Location Intelligence, Spatial Data Analysis | Pitney Bowes
Applying mobile trace data in sales forecast modeling – revolution or evolution?
In terms of delivering clear insights that are impactful to an important business decision, mobile trace data may actually be more anecdotal than critical.
By Gary Faitler & Bill McKeogh
For retailers, especially those with brick and mortar store networks, location intelligence is a valuable means for informing business-critical decisions. Whether the purpose is forecasting new site revenue or estimating cannibalization rates, the range of data sources being leveraged to perform the analyses is expanding in the age of big data. Nonetheless, businesses must be vigilant regarding the validity of the geo-spatial data they rely upon to set their strategic course.
One case in point is the growing availability (and popularity) of mobile data. The top mobile data providers are leveraging cellphone GPS and Location Enabled Apps to pinpoint the device within 3 meters of its location. By identifying a device’s common daytime and evening locations, mobile data providers can gain valuable insight with regards to the device owner’s likely home or place of employment in addition to various other locations the device may ‘visit’.
For retailers, the promise of this data is extraordinary. Mobile data can shed strong insights to customer distribution patterns, targeted marketing efforts, cotenant synergies and competitive market-share. It is, however, extremely important to qualify that the industry of providing mobile data for analytic use is still in its infancy, and claims with respect to its current ability to replace traditional data sources should be approached with some skepticism.
On its own, current mobile trace data lacks accuracy, limiting insight
At Pitney Bowes, we have evaluated and partnered with a broad representation of the most prominent mobile data providers. Our goal in these efforts is to ensure that our analytics incorporate the highest quality and most accurate data available. As such, Pitney Bowes is well-versed on what is available and we are enthusiastic with regards to mobile data and its ability to enhance our sophisticated analytical processes.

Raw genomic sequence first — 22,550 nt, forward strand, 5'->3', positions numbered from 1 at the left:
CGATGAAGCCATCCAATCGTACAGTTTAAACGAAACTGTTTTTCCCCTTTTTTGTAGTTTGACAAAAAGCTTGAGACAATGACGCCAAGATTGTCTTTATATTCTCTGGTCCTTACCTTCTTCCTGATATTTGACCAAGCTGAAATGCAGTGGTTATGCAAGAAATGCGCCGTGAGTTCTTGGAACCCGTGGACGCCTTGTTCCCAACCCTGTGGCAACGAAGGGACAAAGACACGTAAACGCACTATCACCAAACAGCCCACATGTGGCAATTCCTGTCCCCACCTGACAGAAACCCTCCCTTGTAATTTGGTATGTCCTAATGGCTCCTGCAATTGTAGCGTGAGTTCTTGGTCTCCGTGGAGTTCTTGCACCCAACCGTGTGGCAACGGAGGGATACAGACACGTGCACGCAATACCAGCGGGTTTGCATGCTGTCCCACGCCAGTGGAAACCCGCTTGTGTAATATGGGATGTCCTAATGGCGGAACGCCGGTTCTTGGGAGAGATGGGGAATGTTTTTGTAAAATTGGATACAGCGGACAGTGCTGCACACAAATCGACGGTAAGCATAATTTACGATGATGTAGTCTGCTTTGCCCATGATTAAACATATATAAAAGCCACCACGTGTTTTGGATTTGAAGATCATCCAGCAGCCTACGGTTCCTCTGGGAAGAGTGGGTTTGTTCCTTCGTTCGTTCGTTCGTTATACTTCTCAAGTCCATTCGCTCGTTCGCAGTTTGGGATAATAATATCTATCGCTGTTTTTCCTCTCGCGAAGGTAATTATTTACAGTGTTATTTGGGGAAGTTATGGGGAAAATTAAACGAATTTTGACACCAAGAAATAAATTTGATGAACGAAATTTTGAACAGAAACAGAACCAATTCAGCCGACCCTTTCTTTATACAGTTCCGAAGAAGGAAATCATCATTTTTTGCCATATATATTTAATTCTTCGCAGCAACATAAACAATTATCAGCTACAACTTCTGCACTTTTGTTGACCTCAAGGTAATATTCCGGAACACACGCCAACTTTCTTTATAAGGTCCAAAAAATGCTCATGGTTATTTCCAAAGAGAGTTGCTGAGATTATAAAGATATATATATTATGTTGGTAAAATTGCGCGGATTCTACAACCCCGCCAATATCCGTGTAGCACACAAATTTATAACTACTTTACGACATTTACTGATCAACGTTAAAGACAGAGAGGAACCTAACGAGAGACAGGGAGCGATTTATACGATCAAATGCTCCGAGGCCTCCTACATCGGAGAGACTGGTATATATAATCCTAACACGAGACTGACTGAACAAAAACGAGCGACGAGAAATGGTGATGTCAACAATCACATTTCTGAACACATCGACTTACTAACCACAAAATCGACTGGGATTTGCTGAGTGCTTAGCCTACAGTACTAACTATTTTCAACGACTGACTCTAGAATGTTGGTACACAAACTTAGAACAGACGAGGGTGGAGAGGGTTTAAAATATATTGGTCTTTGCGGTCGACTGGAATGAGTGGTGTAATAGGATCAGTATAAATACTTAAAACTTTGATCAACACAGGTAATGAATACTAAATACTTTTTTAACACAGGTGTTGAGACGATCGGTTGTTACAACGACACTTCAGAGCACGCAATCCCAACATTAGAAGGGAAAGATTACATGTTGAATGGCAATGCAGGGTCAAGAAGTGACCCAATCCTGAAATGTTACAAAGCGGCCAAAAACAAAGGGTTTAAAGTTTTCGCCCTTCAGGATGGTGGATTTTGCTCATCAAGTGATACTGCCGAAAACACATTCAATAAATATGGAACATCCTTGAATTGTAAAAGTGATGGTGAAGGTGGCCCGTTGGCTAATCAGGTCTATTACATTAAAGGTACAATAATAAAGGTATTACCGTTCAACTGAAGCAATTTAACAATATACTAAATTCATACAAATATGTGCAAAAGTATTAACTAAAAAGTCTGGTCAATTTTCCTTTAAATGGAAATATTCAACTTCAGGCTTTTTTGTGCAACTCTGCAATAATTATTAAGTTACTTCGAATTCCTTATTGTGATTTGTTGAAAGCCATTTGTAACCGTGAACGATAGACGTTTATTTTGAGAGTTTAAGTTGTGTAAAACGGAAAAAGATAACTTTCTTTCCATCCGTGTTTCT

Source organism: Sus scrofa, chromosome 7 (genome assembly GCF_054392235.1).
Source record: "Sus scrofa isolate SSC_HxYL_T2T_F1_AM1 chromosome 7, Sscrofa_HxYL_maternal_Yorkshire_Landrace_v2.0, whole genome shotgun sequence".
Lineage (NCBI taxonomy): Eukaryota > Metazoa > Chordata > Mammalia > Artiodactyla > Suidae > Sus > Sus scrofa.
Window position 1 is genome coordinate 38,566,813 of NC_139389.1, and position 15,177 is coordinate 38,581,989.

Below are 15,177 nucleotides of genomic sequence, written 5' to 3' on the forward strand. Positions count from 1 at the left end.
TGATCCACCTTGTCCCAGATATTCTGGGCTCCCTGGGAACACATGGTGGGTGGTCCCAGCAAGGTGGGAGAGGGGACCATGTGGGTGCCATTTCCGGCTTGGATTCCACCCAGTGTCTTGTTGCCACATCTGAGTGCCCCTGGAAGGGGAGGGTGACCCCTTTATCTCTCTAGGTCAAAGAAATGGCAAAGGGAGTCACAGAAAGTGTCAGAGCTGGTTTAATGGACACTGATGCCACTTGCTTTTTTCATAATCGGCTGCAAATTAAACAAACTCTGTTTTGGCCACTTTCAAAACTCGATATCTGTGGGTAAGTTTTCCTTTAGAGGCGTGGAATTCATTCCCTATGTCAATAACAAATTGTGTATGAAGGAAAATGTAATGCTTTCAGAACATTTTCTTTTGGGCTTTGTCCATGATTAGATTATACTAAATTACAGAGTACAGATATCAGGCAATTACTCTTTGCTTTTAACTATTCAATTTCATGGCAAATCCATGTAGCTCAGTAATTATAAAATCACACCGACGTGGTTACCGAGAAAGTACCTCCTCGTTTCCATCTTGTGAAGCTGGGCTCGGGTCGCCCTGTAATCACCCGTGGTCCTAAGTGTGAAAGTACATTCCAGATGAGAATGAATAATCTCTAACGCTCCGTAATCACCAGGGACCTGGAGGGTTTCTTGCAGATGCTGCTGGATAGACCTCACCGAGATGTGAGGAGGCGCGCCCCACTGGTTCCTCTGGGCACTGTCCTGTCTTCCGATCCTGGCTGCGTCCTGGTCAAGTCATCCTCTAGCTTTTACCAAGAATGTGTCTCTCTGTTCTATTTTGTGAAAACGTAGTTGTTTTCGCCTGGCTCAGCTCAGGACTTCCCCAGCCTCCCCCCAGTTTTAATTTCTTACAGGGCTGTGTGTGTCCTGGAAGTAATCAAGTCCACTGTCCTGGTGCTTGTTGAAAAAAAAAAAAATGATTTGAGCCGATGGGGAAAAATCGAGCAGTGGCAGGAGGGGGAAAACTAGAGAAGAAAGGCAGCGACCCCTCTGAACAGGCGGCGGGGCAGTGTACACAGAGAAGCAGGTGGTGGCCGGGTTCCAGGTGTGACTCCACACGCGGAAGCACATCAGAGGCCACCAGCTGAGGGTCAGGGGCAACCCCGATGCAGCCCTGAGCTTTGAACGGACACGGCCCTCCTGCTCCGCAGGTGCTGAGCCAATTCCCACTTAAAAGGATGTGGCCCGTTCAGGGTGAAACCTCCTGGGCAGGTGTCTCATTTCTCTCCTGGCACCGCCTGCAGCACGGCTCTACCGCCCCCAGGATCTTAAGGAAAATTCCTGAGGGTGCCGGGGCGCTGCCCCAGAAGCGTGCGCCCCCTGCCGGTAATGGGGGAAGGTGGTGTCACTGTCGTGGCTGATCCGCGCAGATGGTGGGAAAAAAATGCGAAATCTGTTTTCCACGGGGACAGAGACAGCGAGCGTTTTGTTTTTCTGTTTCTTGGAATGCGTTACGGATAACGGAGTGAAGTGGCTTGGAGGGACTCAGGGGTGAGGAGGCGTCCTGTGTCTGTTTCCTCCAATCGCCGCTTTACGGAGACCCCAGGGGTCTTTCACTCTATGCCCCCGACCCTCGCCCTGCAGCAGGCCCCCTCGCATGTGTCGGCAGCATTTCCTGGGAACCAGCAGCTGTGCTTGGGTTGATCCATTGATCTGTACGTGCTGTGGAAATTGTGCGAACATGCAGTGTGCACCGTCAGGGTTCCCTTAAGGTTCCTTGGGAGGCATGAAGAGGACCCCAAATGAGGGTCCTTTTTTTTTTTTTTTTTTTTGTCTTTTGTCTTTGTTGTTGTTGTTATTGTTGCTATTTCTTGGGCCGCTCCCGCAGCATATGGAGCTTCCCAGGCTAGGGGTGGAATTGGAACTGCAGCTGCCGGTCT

Despite our enthusiasm, we remain realistic about the present utility of the information beyond high-level insights and express this caution to our clients - primarily when using mobile data as a source for customer data. To illustrate the basis for this caution we’ve applied our analytic display platform, GeoInsight, in a comparative exercise to display a known (POS-based) customer origin map against several of the leading mobile data providers’ representation of the same. The results reveal an insufficient dataset which generally fails to provide reliable and consistent information.
Pitney Bowes’ commitment to develop powerful metrics for analyzing customer origin patterns from mobile data is evidenced by our partnerships with key mobile data providers. It is also reflected by our recent acquisition of Maponics, further enhancing our geo-fencing and origin-destination data capabilities. Nevertheless, our first commitment is to ensure for our clients that data sources we employ provide the accuracy and consistency that their models demand. Mobile data will only improve with time and Pitney Bowes is optimally positioned to capitalize on its potential to drive efficient and accurate results.
Pitney Bowes’ goal is to offer clarity amongst the cacophony of differing claims and opinions regarding the present value of mobile data. We aim to provide honest insight into how this technology can best be used today and its promise for the future. Our relentless commitment to leveraging and applying emerging technologies in the most measured and appropriate way possible reflects our mission to serve as trusted Craftsmen of Commerce.
Learn more about how our GeoInsight platform delivers all of the tools necessary for analyzing, visualizing and managing all of the critical location data that can help your business succeed.